Rhun ap Iorwerth AM, Plaid Cymru shadow minister for economy and finance
Welsh democracy is maturing. For the first time in centuries, Wales is gradually taking control over its own taxation.
Welsh Land Transaction Tax and Landfill Disposal Tax are nearing their first anniversary, but more notably Welsh Rates of Income Tax will soon become a reality.
At the moment, Wales’ taxpayers pay income tax to HMRC according to rates set fully by UK Government. But from the 6th of April 2019 onwards, rates will be set in part by Welsh Government.
UK Government will reduce each of the three bands of income tax paid by Welsh taxpayers by 10p. Welsh Government will propose its own rates in each tax band annually, allowing the Assembly to discuss and approve them, and the revenue from these rates will form a significant part of the Welsh Government’s budget.
Welsh Government have suggested a rate of 10p for the first Welsh rates of income tax, i.e. keeping the newly-devolved rates unchanged. For now. And this week, the Assembly approved the proposal.
Two landmark commissions on devolution and finance in Wales, the Holtham and Silk commissions, noted two key principles – financial responsibility and accountability. There is no doubt that as a result of approving the new devolved rates we are a step closer to achieving that financial responsibility and accountability.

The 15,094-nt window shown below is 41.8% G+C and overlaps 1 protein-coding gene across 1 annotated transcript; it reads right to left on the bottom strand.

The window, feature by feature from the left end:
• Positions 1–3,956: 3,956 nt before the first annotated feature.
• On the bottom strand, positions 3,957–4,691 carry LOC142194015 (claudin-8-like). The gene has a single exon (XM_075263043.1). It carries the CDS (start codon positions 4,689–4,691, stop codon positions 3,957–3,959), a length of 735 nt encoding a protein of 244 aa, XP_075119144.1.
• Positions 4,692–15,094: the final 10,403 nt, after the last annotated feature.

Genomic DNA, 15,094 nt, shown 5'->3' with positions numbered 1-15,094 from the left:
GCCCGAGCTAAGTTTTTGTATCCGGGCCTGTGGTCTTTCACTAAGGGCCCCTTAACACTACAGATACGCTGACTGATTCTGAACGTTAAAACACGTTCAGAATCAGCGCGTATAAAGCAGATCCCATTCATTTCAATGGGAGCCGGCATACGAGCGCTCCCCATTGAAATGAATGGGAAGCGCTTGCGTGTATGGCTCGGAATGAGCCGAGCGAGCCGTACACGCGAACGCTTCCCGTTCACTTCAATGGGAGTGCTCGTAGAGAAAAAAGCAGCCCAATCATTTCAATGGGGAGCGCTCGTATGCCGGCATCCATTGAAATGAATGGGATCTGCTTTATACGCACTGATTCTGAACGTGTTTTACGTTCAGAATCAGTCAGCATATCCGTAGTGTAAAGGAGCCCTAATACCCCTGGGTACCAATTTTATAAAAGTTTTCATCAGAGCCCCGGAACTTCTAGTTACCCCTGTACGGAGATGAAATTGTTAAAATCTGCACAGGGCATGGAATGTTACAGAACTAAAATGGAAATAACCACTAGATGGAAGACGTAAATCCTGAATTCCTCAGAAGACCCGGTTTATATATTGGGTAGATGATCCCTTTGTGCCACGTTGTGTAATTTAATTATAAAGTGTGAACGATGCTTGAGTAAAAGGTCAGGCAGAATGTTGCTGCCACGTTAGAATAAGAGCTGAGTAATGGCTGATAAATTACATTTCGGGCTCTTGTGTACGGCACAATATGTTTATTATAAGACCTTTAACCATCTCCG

So it’s no change for income tax this year, and for the remainder of this Assembly, says the Government. But as an opposition party we look forward to presenting our own ideas and contributing to that debate, and of course, we look forward to putting forward our own ideas in Government
This is a truly momentous moment for our Parliament.
The citizens of Wales will see for the first time, in real terms and on their pay slips, the importance of our Senedd and Welsh Government and how it impacts our day to day lives.
Our Parliament is growing and maturing. But with power comes responsibility and there is a duty on all of us, as members of this Parliament and as members of our respective political parties, to not only respect these new responsibilities but to give careful thought about how these new levers can be best used for the benefit of the people of Wales.
Innovation and creativity will be key as we move towards creating a Welsh way of setting taxes, a Welsh way that not only gets to grips with the very intrinsic issues at the heart of Welsh society but one that allows us to be progressive and ambitious in our ideas.
A tax system that is fairer for the people of Wales.
For example, how can we ensure that different taxes complement each other? What lessons can we learn from other tax regimes?
We are presented with an opportunity to diverge from the UK way of taxation, to really make a difference to people’s everyday lives.
Whilst not pursuing change for change’s sake, we must be willing to take that opportunity. In Plaid Cymru, a new Fiscal Commission will weigh up a number of innovative options.
This is an opportunity to build a stronger Wales.
A new Wales.
Plaid Cymru believes that Wales can and will be independent one day, and the start of the process of devolving tax is a step in the right direction.